Next: A newcomer copying the incumbent hopes to snag his seat.
- A Republican candidate mirrors a Democratic incumbent
Democrat Jon Tester is up for reelection in 2018. He is very popular among his constituents, but he could face a stiff test in the Senate race. Republican Matt Rosendale is likely to run, and he’s copied Tester’s template to find success in the state senate.
Next: Controversy surrounds incumbent, but he still might win reelection.
- A change from the questionable status quo in New Jersey might be a surprise
Hated former Governor Chris Christie resigned before New Jersey voters could get rid of him. Democratic Senator Robert Menendez ‘survived’ a corruption scandal with a mistrial rather than a conviction, but he is wildly unpopular. He left the country during his trial, but he won’t have that luxury during the 2018 Senate race. Menendez’s situation makes his seat ripe for the picking for the GOP, if only it can find a candidate with enough money to mount a campaign.
Next: It’s going to be a battle for a Democrat in our next state.
- The Republicans are coming for Sherrod Brown
On the surface, incumbent Democrat Sherrod Brown looks ready to defend his seat. He’s popular, he’s a darling in his party, and he often finds some common ground with GOP counterpart Rob Portman. However, Republicans have a handpicked candidate ready to go in, Jim Rennacci, and a desire to turn the state red in one of the nation’s most hotly-contested Senate races.
Next: A race that is shaping up eerily similar to Ohio.
- Incumbent Democrat could face a challenge
Democrat Bob Casey is finishing up his second term in the Senate and ready for another run, but it won’t be easy. Like we just saw with Ohio, Pennsylvania’s senators hail from both sides of the aisle and the GOP would love nothing more than to change that. Casey is expecting a battle. Congressman Lou Barletta is a Trump ally and is one of three Republicans with more than $800,000 in the bank ready to fight for Casey’s seat.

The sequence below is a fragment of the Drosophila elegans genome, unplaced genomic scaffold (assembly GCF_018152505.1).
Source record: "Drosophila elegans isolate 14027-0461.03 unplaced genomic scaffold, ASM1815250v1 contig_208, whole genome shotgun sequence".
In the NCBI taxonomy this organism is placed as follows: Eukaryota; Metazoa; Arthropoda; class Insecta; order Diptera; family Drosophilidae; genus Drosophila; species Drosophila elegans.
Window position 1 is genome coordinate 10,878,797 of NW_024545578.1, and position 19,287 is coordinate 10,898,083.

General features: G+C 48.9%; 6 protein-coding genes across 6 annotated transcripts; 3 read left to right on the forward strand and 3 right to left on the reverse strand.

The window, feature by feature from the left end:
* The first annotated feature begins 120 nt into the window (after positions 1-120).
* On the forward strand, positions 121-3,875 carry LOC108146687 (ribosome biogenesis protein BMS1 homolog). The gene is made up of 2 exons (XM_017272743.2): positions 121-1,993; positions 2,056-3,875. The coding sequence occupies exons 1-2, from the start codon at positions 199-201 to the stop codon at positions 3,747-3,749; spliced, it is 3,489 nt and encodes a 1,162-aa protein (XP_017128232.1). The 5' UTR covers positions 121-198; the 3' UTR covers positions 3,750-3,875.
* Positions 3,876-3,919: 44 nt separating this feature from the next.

Next: A senator takes the money and runs, leaving a battle in his wake.
- A high profile Senate exit leaves a seat open
Republican Bob Corker got a nice tax break thanks to the GOP plan, then he promptly stepped down. Tennessee tends to vote Republican, but not always. Republican Congresswoman Marsha Blackburn is on voters’ radar, but so is Democratic former Governor Phil Bredesen. Trump isn’t very popular in the state, which is something Democrats could pounce on in this race.
Next: Can a Democrat hold on in a state going blue?
- Can a Democrat hold on to her seat?
The state that has time and again voted for Republicans Paul Ryan and Scott Walker somehow sent Democrat Tammy Baldwin to the Senate. She’s up for reelection and is already taking fire from conservative groups. Baldwin has a nice war chest at her disposal, but she’s going to be in for a fierce fight from state senator Leah Vukmir and GOP newcomer Kevin Nicholson. This is shaping up to be one of the knock-down, drag-out kind of Senate races.